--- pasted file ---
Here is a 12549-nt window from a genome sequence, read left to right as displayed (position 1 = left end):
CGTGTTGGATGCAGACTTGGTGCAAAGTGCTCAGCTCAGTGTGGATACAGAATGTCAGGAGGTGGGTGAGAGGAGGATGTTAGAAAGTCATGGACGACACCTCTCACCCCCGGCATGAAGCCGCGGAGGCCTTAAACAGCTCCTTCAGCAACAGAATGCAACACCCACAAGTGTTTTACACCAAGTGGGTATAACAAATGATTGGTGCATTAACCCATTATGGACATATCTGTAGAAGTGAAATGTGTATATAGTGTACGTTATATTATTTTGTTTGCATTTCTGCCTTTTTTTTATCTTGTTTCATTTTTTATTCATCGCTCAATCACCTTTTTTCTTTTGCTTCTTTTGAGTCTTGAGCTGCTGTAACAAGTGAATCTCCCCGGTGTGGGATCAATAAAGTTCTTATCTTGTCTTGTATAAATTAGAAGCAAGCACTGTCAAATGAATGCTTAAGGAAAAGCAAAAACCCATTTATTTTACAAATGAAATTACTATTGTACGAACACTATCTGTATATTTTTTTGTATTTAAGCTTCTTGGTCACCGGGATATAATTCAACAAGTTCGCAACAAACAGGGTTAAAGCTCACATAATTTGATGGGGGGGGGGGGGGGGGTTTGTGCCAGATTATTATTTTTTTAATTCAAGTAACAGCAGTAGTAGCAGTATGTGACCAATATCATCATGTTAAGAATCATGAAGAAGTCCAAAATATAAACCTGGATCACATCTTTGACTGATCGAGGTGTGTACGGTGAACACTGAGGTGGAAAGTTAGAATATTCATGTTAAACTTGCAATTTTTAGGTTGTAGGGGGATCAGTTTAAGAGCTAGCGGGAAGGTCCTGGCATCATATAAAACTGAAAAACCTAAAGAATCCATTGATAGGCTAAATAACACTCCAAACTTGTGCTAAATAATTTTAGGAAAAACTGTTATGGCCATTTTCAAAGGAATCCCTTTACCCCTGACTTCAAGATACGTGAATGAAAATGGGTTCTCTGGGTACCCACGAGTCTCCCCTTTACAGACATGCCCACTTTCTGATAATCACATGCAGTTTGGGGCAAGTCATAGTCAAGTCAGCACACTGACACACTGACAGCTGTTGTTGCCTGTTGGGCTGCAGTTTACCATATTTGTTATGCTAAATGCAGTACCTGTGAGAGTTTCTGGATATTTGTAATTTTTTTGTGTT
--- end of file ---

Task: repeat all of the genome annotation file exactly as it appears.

Here is a 12549-nt window from a genome sequence, read left to right as displayed (position 1 = left end):
CGTGTTGGATGCAGACTTGGTGCAAAGTGCTCAGCTCAGTGTGGATACAGAATGTCAGGAGGTGGGTGAGAGGAGGATGTTAGAAAGTCATGGACGACACCTCTCACCCCCGGCATGAAGCCGCGGAGGCCTTAAACAGCTCCTTCAGCAACAGAATGCAACACCCACAAGTGTTTTACACCAAGTGGGTATAACAAATGATTGGTGCATTAACCCATTATGGACATATCTGTAGAAGTGAAATGTGTATATAGTGTACGTTATATTATTTTGTTTGCATTTCTGCCTTTTTTTTATCTTGTTTCATTTTTTATTCATCGCTCAATCACCTTTTTTCTTTTGCTTCTTTTGAGTCTTGAGCTGCTGTAACAAGTGAATCTCCCCGGTGTGGGATCAATAAAGTTCTTATCTTGTCTTGTATAAATTAGAAGCAAGCACTGTCAAATGAATGCTTAAGGAAAAGCAAAAACCCATTTATTTTACAAATGAAATTACTATTGTACGAACACTATCTGTATATTTTTTTGTATTTAAGCTTCTTGGTCACCGGGATATAATTCAACAAGTTCGCAACAAACAGGGTTAAAGCTCACATAATTTGATGGGGGGGGGGGGGGGGGTTTGTGCCAGATTATTATTTTTTTAATTCAAGTAACAGCAGTAGTAGCAGTATGTGACCAATATCATCATGTTAAGAATCATGAAGAAGTCCAAAATATAAACCTGGATCACATCTTTGACTGATCGAGGTGTGTACGGTGAACACTGAGGTGGAAAGTTAGAATATTCATGTTAAACTTGCAATTTTTAGGTTGTAGGGGGATCAGTTTAAGAGCTAGCGGGAAGGTCCTGGCATCATATAAAACTGAAAAACCTAAAGAATCCATTGATAGGCTAAATAACACTCCAAACTTGTGCTAAATAATTTTAGGAAAAACTGTTATGGCCATTTTCAAAGGAATCCCTTTACCCCTGACTTCAAGATACGTGAATGAAAATGGGTTCTCTGGGTACCCACGAGTCTCCCCTTTACAGACATGCCCACTTTCTGATAATCACATGCAGTTTGGGGCAAGTCATAGTCAAGTCAGCACACTGACACACTGACAGCTGTTGTTGCCTGTTGGGCTGCAGTTTACCATATTTGTTATGCTAAATGCAGTACCTGTGAGAGTTTCTGGATATTTGTAATTTTTTTGTGTT